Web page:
Did The Irish Rebellion Cause The Civil War?
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Published: Thu, 04 May 2017
The Irish rebellion was not the only factor in causing the English civil war. There were many other long term and short term factors that may have contributed to the civil war. These long term causes were power, religion and money. The short term causes were Charles’ decision to introduce the prayer book and bishops into scotish kirks, the first bishops war, the second bishops war and the Irish rebellion. All of which caused tension between king and parliament.
Power is one of the main reasons for the civil war as King Charles I was at loggerheads with parliament who also want as much power as the king had had over the past years. Parliament were angry that the King had had all of the power to himself for the past 11 years during his personal rule and they wanted some of that power for themselves. Charles tried to use the power he had to change the way the church in Scotland was run, as it says he can in the divine rights of kings which was a critical source of conflict throughout King Charles I reign.
As king and head of the Church of England, Charles had the power to change how the church was run. Charles decided to reform to church with the help of the Arch bishop of Canterbury, William Laud. This angered parliament, the majority of whom were puritans. They couldn’t accept the Laudian reforms and this became a major source of conflict though out Charles’s reign and was a major contributing factor to the start of the civil war.
Religion had been a major source of tension for many years in England as the Protestants and Catholics had been at loggerheads ever since Queen Mary I had killed thousands of Protestants. Since then, Protestants and Catholics had seen each other as a threat, which was already causing tension in England which, again, could have been a major contributor to the start of the civil war.
Money had also become a large area of concern for Parliament who felt they had to find a way to stop Charles from financing is 11 year personal rule. Parliament offered Charles Tunnage and Poundage for only one year which would have greatly angered him as monarchs normally receive tonnage and poundage indefinatly. Charles imposed the Distraint of Knighthood which angered many landowners as men owning estates worth £40 per year were meant to present themselves at a new Kings coronation for Knighting. This would mean that they had to pay extra taxes once they became a Lord or a Sir and Charles fined those who didn’t present themselves for Knighting even though this law had not been enforced since the early Tudors. This meant that Charles’s subjects would have started revolting and therefore caused extreme anger within the country and could have helped to cause the civil war.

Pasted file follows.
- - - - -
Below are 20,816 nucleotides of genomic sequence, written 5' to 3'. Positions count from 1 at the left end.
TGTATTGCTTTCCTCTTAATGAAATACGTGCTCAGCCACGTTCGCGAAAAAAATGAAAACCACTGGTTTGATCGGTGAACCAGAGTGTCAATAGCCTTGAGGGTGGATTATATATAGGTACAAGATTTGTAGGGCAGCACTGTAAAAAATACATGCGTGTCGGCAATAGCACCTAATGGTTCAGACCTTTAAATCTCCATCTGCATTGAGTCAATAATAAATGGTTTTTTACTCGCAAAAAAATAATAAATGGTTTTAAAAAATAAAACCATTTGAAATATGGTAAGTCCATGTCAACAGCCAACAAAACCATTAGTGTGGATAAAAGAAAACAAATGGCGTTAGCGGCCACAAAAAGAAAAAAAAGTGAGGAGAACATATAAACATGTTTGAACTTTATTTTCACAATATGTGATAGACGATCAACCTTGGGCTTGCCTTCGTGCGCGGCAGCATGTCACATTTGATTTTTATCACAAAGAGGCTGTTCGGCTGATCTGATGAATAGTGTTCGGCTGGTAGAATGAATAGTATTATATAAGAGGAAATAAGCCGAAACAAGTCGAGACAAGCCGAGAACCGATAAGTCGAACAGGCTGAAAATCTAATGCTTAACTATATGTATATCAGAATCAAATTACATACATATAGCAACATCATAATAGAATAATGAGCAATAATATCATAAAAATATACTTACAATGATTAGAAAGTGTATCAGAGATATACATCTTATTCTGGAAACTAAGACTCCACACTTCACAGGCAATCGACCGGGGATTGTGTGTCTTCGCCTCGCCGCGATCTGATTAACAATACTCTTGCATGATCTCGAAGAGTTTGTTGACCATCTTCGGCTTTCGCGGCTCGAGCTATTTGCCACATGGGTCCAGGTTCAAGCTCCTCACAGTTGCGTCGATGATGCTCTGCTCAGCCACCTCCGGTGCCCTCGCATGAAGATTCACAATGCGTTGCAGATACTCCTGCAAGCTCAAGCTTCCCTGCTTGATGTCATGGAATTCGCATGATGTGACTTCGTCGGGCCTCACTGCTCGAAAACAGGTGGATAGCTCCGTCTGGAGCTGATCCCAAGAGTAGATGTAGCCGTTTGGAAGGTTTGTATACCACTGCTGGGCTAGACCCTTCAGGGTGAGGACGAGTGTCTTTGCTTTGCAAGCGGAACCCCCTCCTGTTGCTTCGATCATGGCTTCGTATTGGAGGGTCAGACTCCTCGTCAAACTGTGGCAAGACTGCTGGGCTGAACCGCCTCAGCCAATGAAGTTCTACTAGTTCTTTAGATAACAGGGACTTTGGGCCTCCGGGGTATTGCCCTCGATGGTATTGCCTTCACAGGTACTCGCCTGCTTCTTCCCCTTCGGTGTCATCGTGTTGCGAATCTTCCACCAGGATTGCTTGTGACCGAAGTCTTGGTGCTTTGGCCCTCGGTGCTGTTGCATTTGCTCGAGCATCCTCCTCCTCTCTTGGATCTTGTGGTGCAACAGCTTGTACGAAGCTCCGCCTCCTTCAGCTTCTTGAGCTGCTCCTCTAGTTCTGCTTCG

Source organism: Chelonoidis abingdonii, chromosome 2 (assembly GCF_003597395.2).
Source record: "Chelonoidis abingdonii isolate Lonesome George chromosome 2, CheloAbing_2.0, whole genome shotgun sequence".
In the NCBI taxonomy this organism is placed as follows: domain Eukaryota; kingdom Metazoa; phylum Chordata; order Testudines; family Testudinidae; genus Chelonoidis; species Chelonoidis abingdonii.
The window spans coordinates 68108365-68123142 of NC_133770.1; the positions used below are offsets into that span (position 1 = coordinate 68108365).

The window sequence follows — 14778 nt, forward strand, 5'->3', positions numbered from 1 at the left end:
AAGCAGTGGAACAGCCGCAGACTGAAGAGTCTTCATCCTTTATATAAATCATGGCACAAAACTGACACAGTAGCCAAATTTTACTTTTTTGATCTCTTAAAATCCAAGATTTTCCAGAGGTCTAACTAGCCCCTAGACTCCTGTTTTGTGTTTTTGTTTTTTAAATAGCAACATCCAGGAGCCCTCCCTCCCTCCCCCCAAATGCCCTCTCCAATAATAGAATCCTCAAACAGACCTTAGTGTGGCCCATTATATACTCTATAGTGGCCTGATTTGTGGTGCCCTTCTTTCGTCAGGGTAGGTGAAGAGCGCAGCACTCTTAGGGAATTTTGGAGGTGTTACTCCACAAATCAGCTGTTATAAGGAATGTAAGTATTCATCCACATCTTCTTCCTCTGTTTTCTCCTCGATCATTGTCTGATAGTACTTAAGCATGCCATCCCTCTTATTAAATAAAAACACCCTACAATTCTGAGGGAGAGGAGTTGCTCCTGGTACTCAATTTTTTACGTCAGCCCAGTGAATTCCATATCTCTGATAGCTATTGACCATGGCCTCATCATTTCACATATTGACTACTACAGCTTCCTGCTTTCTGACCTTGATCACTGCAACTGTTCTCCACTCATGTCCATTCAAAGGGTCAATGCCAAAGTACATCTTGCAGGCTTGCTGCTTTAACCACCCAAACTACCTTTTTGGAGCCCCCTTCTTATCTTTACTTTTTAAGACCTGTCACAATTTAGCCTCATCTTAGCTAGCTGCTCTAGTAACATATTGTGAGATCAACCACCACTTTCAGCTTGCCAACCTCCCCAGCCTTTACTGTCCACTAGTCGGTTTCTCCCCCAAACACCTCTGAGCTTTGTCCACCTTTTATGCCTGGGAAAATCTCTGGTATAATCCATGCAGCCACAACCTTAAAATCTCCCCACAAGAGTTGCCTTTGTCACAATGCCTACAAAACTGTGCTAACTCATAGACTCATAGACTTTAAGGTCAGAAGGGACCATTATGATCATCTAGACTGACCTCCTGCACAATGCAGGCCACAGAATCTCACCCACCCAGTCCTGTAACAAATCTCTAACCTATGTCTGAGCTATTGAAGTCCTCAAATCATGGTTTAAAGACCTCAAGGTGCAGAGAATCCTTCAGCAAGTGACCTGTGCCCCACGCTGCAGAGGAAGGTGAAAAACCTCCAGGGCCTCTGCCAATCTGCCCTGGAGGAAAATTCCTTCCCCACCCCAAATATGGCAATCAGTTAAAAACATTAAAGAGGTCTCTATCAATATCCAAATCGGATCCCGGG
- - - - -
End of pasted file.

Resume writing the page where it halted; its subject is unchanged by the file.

Along with the three long term causes there were a lot of short term causes. These included the changes that King Charles tried to bring in to the Scottish Kirks, the first bishops war, the second bishops war, the actions taken by parliament to undermine King Charles and the Irish Rebellion.
Charles tried to bring in Bishops into the Scottish Kirks. Charles wanted more control over what happened in the churches, so brought in Bishops to control what happened. However, this made the Scottish feel betrayed as they felt that Bishops were too catholic for their protestant views. Charles also decided he wanted to bring in the prayer book used in English churches as he felt that the Scottish kirks were disorganised and lacked reverence. The Scottish felt their kirk was a symbol of their religious and cultural identity and by Charles trying to change the way the kirks were run they felt that their identity was being taken away from them, which made them want to fight back to stop the King making any more changes. This was a crucial factor in causing the civil war and could have been more significant than the Irish rebellion as the people of Scotland united with parliament and prepared for a war against Charles.
After 11 years of personal rule, Charles calls parliament, however, he doesn’t like what they say and quickly closes parliament again after just three weeks. This would have angered the members of parliament and made them more likely to revolt and antagonise Charles and ultimately start a civil war.
At the start of the first bishops was in 1639, King Charles began raising an army. Charles had asked parliament for money to increase the strength of the army but parliament, fearing that if the king had an army, he would use that army against them, which would have caused more tension between king and parliament. King Charles was made to sign the treaty of Berwick which forced him to abandon his plans to introduce the English prayer book in Scotland. This would have angered him as he believed that he had the right to change anything to do with the church as head of the Church of England. Also the divine right of kings said that he could change anything he wanted to and Charles strongly believed this which would have antagonised parliament and the Scottish along with Charles being angry that he was not being allowed to do what he thought he should have been. This would have played a larger role in causing the civil war than the Irish rebellion.